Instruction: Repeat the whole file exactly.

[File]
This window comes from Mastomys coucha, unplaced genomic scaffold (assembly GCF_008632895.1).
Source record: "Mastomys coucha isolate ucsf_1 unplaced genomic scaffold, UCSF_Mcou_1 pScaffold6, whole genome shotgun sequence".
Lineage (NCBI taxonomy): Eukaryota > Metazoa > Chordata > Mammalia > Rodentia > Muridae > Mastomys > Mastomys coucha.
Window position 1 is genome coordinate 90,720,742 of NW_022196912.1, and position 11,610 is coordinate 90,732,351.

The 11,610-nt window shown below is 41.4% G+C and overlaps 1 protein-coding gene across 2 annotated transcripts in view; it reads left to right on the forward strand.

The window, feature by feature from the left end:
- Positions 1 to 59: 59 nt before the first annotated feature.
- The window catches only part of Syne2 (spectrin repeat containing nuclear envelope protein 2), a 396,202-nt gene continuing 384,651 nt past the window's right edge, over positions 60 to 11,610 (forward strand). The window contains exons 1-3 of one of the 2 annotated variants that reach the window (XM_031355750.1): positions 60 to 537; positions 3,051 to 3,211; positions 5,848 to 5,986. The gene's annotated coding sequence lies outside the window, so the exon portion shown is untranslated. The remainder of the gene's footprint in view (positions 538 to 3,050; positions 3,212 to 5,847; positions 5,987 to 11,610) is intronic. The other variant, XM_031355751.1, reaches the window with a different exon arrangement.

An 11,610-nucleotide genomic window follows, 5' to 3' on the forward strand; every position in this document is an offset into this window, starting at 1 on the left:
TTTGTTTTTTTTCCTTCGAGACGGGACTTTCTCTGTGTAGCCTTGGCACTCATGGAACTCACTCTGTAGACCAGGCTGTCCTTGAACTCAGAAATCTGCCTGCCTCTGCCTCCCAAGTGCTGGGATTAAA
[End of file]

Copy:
This window comes from Mastomys coucha, unplaced genomic scaffold (assembly GCF_008632895.1).
Source record: "Mastomys coucha isolate ucsf_1 unplaced genomic scaffold, UCSF_Mcou_1 pScaffold6, whole genome shotgun sequence".
Lineage (NCBI taxonomy): Eukaryota > Metazoa > Chordata > Mammalia > Rodentia > Muridae > Mastomys > Mastomys coucha.
Window position 1 is genome coordinate 90,720,742 of NW_022196912.1, and position 11,610 is coordinate 90,732,351.

The 11,610-nt window shown below is 41.4% G+C and overlaps 1 protein-coding gene across 2 annotated transcripts in view; it reads left to right on the forward strand.

The window, feature by feature from the left end:
- Positions 1 to 59: 59 nt before the first annotated feature.
- The window catches only part of Syne2 (spectrin repeat containing nuclear envelope protein 2), a 396,202-nt gene continuing 384,651 nt past the window's right edge, over positions 60 to 11,610 (forward strand). The window contains exons 1-3 of one of the 2 annotated variants that reach the window (XM_031355750.1): positions 60 to 537; positions 3,051 to 3,211; positions 5,848 to 5,986. The gene's annotated coding sequence lies outside the window, so the exon portion shown is untranslated. The remainder of the gene's footprint in view (positions 538 to 3,050; positions 3,212 to 5,847; positions 5,987 to 11,610) is intronic. The other variant, XM_031355751.1, reaches the window with a different exon arrangement.

An 11,610-nucleotide genomic window follows, 5' to 3' on the forward strand; every position in this document is an offset into this window, starting at 1 on the left:
TTTGTTTTTTTTCCTTCGAGACGGGACTTTCTCTGTGTAGCCTTGGCACTCATGGAACTCACTCTGTAGACCAGGCTGTCCTTGAACTCAGAAATCTGCCTGCCTCTGCCTCCCAAGTGCTGGGATTAAA